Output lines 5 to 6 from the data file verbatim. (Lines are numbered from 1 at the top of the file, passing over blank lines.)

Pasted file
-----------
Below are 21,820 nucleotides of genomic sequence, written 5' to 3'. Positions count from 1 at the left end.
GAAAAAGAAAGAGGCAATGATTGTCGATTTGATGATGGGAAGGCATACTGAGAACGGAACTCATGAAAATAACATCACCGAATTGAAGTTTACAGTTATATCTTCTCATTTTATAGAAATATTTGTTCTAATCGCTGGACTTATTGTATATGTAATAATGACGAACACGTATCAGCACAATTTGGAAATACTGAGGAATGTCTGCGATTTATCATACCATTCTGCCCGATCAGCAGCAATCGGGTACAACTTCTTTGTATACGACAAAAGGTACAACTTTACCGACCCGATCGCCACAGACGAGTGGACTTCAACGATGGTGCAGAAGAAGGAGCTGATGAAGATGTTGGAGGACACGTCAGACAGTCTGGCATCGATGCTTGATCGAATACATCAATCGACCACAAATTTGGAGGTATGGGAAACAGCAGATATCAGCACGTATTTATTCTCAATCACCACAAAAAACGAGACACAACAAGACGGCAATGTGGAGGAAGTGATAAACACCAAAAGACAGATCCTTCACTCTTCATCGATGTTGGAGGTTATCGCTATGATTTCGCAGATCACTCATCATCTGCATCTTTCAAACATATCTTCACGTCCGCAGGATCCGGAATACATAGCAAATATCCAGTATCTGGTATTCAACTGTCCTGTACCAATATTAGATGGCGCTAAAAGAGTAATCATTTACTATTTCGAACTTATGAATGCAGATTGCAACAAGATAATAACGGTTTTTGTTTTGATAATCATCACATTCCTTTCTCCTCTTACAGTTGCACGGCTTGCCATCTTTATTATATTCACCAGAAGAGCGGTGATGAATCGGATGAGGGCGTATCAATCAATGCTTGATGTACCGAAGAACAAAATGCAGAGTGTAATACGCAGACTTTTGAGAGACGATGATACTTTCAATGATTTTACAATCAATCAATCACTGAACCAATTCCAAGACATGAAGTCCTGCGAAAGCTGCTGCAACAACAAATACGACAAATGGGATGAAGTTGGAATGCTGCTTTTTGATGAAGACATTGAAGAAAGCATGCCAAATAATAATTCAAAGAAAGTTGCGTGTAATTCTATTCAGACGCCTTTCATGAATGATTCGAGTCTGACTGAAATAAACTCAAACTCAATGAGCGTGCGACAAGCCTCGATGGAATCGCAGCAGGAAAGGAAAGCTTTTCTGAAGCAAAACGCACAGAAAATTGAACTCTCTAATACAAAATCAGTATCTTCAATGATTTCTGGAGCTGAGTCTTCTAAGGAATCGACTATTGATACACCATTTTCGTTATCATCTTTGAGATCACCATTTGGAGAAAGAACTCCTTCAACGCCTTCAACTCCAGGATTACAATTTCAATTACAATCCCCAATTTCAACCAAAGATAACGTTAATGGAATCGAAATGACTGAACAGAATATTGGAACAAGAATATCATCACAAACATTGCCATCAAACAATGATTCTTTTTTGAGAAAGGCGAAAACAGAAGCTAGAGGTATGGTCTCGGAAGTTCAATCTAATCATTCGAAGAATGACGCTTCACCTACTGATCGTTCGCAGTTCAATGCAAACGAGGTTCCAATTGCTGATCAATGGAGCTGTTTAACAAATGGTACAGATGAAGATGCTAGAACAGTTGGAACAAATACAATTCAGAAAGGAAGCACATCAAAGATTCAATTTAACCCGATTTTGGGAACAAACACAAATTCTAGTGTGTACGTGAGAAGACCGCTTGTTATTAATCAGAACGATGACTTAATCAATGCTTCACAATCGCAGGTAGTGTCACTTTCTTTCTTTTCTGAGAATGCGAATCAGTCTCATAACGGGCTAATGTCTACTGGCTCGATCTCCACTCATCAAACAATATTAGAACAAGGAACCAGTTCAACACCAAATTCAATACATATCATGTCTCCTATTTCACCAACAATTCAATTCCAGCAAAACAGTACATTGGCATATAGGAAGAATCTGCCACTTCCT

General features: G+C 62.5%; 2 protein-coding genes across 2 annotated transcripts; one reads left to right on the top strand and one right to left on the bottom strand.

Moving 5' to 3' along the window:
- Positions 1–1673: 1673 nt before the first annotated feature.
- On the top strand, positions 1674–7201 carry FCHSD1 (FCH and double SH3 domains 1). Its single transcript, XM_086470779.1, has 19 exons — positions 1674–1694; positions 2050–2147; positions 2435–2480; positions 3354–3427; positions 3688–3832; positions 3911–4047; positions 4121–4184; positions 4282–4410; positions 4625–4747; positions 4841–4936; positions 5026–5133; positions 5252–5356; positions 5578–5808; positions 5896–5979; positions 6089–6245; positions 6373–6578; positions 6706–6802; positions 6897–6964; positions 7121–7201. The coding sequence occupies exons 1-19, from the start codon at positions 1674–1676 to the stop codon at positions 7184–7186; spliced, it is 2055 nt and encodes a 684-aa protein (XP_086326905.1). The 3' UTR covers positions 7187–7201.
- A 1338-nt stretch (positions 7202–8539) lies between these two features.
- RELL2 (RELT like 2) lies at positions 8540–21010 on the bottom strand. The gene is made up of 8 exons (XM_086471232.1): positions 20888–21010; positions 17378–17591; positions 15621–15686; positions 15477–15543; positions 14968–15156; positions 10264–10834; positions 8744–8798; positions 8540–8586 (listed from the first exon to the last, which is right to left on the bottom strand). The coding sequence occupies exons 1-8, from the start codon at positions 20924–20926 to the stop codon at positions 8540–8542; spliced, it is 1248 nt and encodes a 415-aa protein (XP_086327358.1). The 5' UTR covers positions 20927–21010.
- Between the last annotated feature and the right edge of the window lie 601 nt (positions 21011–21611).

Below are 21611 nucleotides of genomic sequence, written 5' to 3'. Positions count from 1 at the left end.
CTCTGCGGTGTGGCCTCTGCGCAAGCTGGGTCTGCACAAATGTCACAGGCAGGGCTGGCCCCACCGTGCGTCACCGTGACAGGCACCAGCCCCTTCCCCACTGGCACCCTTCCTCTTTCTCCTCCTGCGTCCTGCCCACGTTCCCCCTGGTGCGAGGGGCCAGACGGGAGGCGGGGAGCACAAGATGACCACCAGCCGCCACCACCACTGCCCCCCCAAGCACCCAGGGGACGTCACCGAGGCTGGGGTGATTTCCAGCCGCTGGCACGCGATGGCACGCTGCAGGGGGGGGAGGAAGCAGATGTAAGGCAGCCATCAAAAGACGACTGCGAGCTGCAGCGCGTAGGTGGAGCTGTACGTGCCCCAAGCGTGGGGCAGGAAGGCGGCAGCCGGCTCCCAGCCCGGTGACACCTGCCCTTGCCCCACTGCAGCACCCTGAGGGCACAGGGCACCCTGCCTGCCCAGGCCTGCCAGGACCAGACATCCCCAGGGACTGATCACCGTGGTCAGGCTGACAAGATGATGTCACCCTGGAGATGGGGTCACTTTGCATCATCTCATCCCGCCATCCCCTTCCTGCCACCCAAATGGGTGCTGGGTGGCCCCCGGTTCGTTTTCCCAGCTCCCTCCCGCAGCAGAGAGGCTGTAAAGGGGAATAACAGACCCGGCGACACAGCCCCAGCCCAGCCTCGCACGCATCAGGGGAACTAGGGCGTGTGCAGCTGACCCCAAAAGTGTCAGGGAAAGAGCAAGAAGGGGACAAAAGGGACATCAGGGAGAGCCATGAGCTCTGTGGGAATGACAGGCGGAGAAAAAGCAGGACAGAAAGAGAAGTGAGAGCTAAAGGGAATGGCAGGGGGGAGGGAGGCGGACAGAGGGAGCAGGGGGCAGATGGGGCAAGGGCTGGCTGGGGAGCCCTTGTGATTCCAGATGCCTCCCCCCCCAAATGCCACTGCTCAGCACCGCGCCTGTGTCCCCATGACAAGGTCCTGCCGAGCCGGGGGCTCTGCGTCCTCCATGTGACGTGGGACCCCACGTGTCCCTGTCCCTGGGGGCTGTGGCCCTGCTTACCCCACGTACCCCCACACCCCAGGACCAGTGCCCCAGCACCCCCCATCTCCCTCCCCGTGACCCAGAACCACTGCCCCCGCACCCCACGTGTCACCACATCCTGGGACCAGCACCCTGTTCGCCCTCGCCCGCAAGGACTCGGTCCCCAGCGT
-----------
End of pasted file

- Positions 1–1673: 1673 nt before the first annotated feature.
- On the top strand, positions 1674–7201 carry FCHSD1 (FCH and double SH3 domains 1). Its single transcript, XM_086470779.1, has 19 exons — positions 1674–1694; positions 2050–2147; positions 2435–2480; positions 3354–3427; positions 3688–3832; positions 3911–4047; positions 4121–4184; positions 4282–4410; positions 4625–4747; positions 4841–4936; positions 5026–5133; positions 5252–5356; positions 5578–5808; positions 5896–5979; positions 6089–6245; positions 6373–6578; positions 6706–6802; positions 6897–6964; positions 7121–7201. The coding sequence occupies exons 1-19, from the start codon at positions 1674–1676 to the stop codon at positions 7184–7186; spliced, it is 2055 nt and encodes a 684-aa protein (XP_086326905.1). The 3' UTR covers positions 7187–7201.